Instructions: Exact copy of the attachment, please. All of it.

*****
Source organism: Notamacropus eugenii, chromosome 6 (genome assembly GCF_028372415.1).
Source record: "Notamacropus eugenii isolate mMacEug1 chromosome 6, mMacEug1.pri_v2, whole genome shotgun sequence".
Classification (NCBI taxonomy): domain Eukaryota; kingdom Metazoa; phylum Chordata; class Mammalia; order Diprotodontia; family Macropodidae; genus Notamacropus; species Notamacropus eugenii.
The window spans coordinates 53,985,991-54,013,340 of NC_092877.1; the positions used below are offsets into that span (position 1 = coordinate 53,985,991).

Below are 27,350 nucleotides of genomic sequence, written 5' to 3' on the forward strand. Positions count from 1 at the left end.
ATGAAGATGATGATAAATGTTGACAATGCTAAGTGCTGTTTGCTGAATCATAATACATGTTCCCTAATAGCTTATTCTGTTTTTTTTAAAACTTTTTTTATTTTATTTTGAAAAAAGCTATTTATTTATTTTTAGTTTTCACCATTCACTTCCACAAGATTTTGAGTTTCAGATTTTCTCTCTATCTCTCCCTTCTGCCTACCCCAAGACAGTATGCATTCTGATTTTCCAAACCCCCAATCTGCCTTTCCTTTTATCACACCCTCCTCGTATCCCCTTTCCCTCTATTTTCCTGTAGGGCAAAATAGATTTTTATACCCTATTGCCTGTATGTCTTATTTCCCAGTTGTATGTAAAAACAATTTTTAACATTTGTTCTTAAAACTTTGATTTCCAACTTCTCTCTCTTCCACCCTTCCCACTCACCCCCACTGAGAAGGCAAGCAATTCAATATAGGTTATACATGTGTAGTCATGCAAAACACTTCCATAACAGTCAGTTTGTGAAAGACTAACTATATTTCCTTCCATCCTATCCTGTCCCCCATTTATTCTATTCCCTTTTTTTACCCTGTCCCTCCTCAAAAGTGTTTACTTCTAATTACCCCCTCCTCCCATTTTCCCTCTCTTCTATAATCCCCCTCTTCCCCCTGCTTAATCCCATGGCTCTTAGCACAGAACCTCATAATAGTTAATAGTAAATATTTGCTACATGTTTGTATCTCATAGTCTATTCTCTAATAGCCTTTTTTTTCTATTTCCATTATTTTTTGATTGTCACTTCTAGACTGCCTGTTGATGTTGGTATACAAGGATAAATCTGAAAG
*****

Source organism: Notamacropus eugenii, chromosome 6 (genome assembly GCF_028372415.1).
Source record: "Notamacropus eugenii isolate mMacEug1 chromosome 6, mMacEug1.pri_v2, whole genome shotgun sequence".
Classification (NCBI taxonomy): domain Eukaryota; kingdom Metazoa; phylum Chordata; class Mammalia; order Diprotodontia; family Macropodidae; genus Notamacropus; species Notamacropus eugenii.
The window spans coordinates 53,985,991-54,013,340 of NC_092877.1; the positions used below are offsets into that span (position 1 = coordinate 53,985,991).

Below are 27,350 nucleotides of genomic sequence, written 5' to 3' on the forward strand. Positions count from 1 at the left end.
ATGAAGATGATGATAAATGTTGACAATGCTAAGTGCTGTTTGCTGAATCATAATACATGTTCCCTAATAGCTTATTCTGTTTTTTTTAAAACTTTTTTTATTTTATTTTGAAAAAAGCTATTTATTTATTTTTAGTTTTCACCATTCACTTCCACAAGATTTTGAGTTTCAGATTTTCTCTCTATCTCTCCCTTCTGCCTACCCCAAGACAGTATGCATTCTGATTTTCCAAACCCCCAATCTGCCTTTCCTTTTATCACACCCTCCTCGTATCCCCTTTCCCTCTATTTTCCTGTAGGGCAAAATAGATTTTTATACCCTATTGCCTGTATGTCTTATTTCCCAGTTGTATGTAAAAACAATTTTTAACATTTGTTCTTAAAACTTTGATTTCCAACTTCTCTCTCTTCCACCCTTCCCACTCACCCCCACTGAGAAGGCAAGCAATTCAATATAGGTTATACATGTGTAGTCATGCAAAACACTTCCATAACAGTCAGTTTGTGAAAGACTAACTATATTTCCTTCCATCCTATCCTGTCCCCCATTTATTCTATTCCCTTTTTTTACCCTGTCCCTCCTCAAAAGTGTTTACTTCTAATTACCCCCTCCTCCCATTTTCCCTCTCTTCTATAATCCCCCTCTTCCCCCTGCTTAATCCCATGGCTCTTAGCACAGAACCTCATAATAGTTAATAGTAAATATTTGCTACATGTTTGTATCTCATAGTCTATTCTCTAATAGCCTTTTTTTTCTATTTCCATTATTTTTTGATTGTCACTTCTAGACTGCCTGTTGATGTTGGTATACAAGGATAAATCTGAAAG